The current rate of change in AI makes it very hard for organisations to find the people to employ, to find the skills to employ and to find the money to train and equip those they want to employ. There’s a strong argument for government support to ensure that public sector leaders are well-placed to support the adoption of the skills (and capabilities) required to realise the value of this technology.

The last barrier is a lack of the required data

The public sector has vast amounts of data, but public sector data is not in a state of readiness that is easily integrated, analysed, communicated and analysed well enough to be useful.

Machine learning algorithms have a wide range of applications, and there are currently very few suitable datasets to test them in. Public sector organisations could use this as an opportunity to develop a digital asset for machine learning that would make their data machine-readable. This requires a long-term commitment and a high degree of organisational change, since changing the way a public sector organisation works is always a risk. But it would be a great investment, as this would allow better analysis of the data already in their possession, and also give them the data they need to develop new areas that can be automated or improved.

The public sector could do much more with AI-enabled data insights in the public realm

The public sector data that exists today is of variable quality and coverage. If it was better structured it would be more valuable to the government. However, there has been a tendency in the public sector to not get involved when it came to structured and clean data, even when given the opportunity to do so. If data organisations take the initiative and change their processes to work with a wider range of data, they can support the delivery of more accurate, timely insights. This, in turn, will help the government service or process they are supporting to improve.

For example, with accurate data they can focus more closely on delivering the right outcomes to the right people or the right places at the right time. It can help to automate processes that are currently manual, and reduce errors that occur at the interface between government and citizens. All these benefits can be made easier, more affordable and more accessible to citizens as a result.

The public sector can also take advantage of machine learning to drive innovation and collaboration in other areas. If policymakers are aware of how machine learning can help them to make effective policy decisions, they will be more willing to adopt the technology, as will the organisations that supply the raw data to public sector decision makers. This means that they can collaborate more on problem-solving and help to overcome common problems in the public sector.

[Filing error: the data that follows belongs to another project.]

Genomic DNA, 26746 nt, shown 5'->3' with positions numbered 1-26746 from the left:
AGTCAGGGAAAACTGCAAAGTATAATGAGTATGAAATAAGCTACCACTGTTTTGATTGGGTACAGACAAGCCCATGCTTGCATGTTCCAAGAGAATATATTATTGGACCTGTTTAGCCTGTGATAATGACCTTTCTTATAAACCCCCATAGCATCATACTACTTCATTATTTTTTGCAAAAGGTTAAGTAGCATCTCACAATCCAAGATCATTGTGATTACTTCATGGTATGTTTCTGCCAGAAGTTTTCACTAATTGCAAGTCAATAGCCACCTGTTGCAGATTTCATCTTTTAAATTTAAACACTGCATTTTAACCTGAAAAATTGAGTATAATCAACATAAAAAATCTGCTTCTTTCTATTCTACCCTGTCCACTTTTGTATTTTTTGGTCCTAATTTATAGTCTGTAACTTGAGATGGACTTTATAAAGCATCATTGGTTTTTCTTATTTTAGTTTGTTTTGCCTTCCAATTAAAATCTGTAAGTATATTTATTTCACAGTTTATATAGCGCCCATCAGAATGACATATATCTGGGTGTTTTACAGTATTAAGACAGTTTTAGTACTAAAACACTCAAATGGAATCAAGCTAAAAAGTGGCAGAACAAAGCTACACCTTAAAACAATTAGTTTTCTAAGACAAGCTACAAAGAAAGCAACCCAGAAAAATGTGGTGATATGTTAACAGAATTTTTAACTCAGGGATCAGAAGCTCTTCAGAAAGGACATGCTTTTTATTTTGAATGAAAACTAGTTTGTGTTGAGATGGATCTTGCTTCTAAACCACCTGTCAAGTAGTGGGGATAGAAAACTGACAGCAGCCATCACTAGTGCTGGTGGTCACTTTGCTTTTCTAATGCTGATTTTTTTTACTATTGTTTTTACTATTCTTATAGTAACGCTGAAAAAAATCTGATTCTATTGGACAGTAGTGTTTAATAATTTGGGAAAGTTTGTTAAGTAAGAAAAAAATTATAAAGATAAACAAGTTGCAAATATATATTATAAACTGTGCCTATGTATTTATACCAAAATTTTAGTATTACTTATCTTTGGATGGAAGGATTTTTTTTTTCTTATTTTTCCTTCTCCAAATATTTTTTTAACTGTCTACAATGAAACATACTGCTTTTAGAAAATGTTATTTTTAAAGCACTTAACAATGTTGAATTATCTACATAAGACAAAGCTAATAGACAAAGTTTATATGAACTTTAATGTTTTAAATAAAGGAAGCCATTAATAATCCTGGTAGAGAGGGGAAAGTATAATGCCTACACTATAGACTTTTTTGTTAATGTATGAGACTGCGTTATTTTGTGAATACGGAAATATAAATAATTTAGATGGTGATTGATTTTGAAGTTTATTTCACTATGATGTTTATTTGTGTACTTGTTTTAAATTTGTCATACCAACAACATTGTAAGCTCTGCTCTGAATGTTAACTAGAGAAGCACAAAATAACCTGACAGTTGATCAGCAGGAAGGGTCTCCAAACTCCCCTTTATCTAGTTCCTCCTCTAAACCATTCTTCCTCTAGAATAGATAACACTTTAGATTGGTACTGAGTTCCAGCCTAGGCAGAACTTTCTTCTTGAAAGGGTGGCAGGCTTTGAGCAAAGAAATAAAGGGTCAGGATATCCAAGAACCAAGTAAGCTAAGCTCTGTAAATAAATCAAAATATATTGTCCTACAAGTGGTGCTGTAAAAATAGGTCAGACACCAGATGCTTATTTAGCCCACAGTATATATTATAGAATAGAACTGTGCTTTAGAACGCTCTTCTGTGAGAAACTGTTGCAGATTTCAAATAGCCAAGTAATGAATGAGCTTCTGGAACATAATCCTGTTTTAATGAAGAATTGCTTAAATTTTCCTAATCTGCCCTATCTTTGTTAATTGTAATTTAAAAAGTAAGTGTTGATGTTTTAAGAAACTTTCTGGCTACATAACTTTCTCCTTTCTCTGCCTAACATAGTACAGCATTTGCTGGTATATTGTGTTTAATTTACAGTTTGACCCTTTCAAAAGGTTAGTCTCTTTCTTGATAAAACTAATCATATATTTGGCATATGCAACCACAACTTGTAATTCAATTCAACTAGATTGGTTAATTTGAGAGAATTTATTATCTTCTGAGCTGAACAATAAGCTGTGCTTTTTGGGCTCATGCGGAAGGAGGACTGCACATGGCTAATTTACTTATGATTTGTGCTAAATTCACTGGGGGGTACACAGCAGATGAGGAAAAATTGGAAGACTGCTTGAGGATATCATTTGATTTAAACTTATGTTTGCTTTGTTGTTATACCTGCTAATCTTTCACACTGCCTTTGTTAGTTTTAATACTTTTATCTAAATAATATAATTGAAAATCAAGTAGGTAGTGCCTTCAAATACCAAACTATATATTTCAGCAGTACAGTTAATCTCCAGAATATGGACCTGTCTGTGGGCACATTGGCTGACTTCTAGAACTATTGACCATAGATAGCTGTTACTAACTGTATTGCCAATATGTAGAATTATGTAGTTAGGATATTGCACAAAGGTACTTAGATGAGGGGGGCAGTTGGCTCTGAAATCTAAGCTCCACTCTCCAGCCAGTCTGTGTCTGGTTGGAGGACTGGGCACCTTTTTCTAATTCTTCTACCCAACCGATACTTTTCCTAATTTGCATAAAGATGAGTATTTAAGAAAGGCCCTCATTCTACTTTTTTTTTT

For example, it is clear that the traditional methods used by the traditional financial service industry are less effective and more costly than the automated data-driven digital alternatives, making it more difficult for banks to stay relevant to the public in new areas like wealth management.

The public sector needs to embrace AI. One clear use case that could help the UK government is in the world of welfare and social care: in September 2018, the UK government proposed ‘Future Workplaces’ to transform the public sector. This includes an ambition to use AI to automate ‘as much of the human and manual activity that the public sector carries out.’

This goal is not simply about reducing staff numbers—it’s about re-imagining the relationship between the public sector and both citizens and business. In a world with a greater demand for access to services, as well as a more sophisticated consumer base, the public sector needs to take advantage of technology to provide better outcomes, more cost effectively, and in different ways.

There are now opportunities for business-government partnerships to help the public sector overcome the barriers to the adoption of machine learning. Many public sector organisations already have an appetite to learn more about the capabilities and applications of AI. But as the success of AI has become more readily apparent, the traditional barriers to working with business on this have started to fade. In this space, the public sector can begin to see this as an opportunity—and it should.

There is the potential to bring together the skills and capabilities already available in public sector organisations and those of the private sector to create new capabilities that are specific to the public sector and its services.

A public/private partnership would offer the best of both worlds—and a chance to transform the public sector into a much smarter, more effective organisation, one that is at the forefront of the development of AI approaches and an exemplar of their positive value to society.

Innovation, collaboration and better outcomes in a digital and data-driven service and data-driven economy

This is a very ambitious agenda. However, its outcomes are absolutely vital to society. The potential for machine learning in the public sector, and for the public sector to harness and use the capabilities that it has to offer, is huge. It is vital, therefore, that it is given the opportunity to flourish and deliver benefits to citizens.

Garett MacGowan